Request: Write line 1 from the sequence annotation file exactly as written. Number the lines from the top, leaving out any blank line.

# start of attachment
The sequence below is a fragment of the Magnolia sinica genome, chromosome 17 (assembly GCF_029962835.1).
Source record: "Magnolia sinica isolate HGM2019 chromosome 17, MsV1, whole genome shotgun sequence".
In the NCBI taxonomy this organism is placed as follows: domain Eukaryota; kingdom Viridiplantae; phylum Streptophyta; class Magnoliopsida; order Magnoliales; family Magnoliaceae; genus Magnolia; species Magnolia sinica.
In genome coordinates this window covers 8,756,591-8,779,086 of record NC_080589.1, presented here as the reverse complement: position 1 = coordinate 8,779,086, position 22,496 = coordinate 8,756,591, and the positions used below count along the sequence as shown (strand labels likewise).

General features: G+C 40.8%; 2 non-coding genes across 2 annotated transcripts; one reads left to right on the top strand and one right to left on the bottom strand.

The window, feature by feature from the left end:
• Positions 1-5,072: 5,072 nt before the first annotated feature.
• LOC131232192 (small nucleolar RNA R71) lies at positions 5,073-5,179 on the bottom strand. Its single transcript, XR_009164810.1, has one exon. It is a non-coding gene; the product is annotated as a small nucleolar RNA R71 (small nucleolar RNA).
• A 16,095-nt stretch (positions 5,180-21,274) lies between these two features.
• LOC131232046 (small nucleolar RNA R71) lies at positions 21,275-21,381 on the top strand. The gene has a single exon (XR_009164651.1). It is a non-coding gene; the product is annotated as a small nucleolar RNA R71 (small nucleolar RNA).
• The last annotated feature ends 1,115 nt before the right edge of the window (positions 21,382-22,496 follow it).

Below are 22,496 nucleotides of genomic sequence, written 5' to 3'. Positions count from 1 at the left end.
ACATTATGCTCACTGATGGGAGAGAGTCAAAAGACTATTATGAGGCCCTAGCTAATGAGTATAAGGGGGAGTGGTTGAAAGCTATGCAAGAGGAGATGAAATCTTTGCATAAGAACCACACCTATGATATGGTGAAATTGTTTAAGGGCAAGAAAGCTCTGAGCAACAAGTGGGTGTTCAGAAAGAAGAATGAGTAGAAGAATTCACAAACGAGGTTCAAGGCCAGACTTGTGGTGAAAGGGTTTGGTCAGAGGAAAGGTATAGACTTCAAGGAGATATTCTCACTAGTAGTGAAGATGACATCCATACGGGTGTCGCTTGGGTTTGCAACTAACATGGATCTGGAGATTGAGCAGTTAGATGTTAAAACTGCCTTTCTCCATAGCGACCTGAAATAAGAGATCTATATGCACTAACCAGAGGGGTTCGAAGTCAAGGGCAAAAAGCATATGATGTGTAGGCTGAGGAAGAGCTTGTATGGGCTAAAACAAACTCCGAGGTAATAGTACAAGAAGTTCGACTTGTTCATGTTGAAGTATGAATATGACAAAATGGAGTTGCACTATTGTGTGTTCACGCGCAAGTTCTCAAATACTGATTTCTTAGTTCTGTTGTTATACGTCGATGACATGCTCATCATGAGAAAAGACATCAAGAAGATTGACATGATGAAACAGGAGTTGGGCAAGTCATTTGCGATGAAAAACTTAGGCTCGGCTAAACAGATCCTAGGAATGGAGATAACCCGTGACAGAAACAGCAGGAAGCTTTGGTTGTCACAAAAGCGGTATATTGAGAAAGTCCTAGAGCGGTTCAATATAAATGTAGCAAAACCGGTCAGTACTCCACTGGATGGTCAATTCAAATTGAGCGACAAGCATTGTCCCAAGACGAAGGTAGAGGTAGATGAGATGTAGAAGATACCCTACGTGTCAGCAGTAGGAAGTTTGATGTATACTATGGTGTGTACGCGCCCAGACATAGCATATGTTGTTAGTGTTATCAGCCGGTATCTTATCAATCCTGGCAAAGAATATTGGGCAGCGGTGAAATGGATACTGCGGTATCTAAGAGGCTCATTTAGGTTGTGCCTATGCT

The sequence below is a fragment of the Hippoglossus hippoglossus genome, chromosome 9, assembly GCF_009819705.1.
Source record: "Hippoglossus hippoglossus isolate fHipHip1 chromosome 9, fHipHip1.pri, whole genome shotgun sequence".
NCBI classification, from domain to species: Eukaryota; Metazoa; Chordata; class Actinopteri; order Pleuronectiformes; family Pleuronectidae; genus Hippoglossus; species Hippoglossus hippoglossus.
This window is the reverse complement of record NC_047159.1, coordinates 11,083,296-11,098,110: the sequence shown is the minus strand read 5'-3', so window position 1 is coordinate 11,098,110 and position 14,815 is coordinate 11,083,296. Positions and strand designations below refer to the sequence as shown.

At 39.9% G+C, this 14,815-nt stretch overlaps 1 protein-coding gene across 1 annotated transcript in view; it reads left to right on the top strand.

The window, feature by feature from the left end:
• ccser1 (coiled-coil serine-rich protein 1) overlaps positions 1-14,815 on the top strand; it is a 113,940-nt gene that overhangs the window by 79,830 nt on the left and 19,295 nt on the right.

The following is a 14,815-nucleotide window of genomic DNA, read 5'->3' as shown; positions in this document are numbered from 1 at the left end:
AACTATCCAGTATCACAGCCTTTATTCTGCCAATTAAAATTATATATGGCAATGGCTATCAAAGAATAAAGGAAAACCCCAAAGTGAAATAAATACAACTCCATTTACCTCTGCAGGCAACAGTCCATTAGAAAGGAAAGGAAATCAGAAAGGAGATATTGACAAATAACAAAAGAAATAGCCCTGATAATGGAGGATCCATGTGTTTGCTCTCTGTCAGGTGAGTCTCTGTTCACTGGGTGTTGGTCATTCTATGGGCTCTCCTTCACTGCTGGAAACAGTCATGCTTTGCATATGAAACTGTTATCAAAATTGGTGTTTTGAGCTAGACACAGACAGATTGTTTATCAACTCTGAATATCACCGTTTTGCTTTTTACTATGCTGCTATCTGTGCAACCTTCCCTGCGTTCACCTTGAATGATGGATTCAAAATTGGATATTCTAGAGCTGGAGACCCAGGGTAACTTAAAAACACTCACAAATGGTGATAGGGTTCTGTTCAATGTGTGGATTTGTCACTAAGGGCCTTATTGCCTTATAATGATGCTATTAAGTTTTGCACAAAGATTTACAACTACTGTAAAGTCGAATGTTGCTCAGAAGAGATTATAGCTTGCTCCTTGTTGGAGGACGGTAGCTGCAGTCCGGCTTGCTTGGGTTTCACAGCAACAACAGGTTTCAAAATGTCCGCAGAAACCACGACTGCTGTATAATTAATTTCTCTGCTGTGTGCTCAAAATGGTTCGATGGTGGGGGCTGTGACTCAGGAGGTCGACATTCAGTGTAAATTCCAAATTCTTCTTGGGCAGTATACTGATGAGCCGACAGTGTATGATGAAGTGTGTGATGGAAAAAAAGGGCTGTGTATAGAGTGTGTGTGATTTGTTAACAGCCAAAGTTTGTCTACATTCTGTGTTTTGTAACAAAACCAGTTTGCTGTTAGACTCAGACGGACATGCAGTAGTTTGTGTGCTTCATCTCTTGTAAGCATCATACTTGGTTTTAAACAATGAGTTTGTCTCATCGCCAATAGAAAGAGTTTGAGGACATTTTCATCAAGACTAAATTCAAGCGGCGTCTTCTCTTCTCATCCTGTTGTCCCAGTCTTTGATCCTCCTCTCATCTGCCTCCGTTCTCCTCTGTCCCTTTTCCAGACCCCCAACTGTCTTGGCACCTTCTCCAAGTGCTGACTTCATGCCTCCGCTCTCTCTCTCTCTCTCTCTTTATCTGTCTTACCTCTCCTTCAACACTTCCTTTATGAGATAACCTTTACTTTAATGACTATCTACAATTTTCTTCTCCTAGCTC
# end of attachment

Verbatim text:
The sequence below is a fragment of the Magnolia sinica genome, chromosome 17 (assembly GCF_029962835.1).